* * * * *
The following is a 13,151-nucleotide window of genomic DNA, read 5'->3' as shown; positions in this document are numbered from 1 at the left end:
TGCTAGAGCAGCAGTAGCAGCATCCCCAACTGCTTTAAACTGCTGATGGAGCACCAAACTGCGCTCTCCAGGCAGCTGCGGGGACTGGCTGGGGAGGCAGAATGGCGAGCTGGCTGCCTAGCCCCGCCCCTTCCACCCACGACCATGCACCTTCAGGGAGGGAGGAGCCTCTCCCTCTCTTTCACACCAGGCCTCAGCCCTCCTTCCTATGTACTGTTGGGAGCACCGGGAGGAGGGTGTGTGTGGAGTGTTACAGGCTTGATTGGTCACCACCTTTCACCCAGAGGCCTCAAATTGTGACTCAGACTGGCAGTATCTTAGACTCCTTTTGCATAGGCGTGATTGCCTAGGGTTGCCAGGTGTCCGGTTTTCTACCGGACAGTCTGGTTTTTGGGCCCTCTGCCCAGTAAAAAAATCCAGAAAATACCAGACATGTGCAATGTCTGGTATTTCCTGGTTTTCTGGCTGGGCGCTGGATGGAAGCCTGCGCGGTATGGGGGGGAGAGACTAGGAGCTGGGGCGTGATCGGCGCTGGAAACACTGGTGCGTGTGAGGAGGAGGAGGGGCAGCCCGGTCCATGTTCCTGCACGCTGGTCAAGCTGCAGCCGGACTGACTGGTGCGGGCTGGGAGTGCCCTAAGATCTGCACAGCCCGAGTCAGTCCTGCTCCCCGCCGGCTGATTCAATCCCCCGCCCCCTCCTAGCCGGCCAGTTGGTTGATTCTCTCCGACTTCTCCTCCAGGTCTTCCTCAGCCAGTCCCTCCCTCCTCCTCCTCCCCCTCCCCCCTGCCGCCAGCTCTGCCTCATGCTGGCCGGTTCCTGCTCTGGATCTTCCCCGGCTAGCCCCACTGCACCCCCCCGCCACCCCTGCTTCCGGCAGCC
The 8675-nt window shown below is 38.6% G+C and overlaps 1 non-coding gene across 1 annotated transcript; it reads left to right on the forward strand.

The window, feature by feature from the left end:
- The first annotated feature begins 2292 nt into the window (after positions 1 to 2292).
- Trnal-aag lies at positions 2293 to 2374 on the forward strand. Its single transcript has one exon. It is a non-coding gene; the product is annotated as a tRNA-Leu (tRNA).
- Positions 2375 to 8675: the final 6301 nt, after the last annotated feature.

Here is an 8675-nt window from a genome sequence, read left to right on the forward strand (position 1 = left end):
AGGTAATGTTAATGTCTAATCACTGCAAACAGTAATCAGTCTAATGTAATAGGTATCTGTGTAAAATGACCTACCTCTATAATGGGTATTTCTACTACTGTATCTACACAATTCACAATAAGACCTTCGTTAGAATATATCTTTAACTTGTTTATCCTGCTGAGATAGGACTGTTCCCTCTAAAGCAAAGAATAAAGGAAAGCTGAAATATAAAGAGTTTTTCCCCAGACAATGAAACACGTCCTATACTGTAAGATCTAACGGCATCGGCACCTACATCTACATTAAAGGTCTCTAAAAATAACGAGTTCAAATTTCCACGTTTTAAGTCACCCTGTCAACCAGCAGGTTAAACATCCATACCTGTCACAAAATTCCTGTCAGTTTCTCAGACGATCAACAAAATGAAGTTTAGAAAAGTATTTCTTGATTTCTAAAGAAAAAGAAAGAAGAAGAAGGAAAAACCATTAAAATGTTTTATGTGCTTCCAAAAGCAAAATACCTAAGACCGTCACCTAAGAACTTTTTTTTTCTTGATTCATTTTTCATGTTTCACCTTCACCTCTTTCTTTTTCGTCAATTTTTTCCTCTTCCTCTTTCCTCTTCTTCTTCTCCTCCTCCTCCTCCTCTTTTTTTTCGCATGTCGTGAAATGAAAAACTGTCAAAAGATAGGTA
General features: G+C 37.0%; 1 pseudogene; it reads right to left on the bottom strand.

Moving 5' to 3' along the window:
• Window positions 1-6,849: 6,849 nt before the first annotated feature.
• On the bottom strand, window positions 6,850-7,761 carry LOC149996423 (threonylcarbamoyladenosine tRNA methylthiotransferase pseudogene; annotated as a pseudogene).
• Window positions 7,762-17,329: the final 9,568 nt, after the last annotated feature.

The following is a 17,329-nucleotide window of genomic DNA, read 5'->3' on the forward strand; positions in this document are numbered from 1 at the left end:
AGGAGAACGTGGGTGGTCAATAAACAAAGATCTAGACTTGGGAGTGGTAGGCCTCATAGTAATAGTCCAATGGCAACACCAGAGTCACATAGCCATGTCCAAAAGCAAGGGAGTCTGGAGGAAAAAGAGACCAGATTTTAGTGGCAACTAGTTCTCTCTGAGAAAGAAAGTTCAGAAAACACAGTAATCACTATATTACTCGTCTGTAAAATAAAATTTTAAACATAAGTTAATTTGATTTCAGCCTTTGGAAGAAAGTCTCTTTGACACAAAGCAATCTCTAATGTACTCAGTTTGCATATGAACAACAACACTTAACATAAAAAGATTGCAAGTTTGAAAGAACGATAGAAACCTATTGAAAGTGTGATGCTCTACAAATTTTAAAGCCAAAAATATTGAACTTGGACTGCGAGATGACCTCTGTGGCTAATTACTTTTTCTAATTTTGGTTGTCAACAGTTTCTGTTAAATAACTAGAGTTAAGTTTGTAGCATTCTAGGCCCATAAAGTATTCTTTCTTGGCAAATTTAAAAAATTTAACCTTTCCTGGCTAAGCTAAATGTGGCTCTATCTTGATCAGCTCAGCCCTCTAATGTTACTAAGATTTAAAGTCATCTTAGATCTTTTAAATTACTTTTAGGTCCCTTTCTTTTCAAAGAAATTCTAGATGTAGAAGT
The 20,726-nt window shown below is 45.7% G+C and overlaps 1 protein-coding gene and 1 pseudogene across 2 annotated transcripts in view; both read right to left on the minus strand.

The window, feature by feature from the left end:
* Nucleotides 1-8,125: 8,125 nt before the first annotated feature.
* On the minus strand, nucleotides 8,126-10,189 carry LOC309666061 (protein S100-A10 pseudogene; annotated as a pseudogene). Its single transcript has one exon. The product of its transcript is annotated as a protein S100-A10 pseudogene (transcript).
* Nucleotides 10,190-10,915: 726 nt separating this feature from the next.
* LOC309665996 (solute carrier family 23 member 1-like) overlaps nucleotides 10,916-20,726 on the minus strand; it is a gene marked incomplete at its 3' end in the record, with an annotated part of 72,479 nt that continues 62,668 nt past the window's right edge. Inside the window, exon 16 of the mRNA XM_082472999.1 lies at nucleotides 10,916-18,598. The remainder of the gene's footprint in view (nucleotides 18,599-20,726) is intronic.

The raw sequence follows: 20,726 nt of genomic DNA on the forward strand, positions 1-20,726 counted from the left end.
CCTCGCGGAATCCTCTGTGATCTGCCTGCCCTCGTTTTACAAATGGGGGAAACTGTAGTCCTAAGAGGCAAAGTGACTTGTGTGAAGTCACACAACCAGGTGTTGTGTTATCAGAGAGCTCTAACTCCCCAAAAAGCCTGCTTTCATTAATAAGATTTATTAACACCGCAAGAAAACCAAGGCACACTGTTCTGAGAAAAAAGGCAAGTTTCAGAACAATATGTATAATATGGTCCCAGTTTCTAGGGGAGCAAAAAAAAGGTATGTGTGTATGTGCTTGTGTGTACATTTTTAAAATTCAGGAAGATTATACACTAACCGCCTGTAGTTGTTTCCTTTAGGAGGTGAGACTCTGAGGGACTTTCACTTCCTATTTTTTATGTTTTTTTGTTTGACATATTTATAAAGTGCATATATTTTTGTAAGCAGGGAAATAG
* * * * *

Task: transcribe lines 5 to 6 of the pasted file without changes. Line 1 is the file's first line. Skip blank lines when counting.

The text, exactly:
- The first annotated feature begins 2292 nt into the window (after positions 1 to 2292).
- Trnal-aag lies at positions 2293 to 2374 on the forward strand. Its single transcript has one exon. It is a non-coding gene; the product is annotated as a tRNA-Leu (tRNA).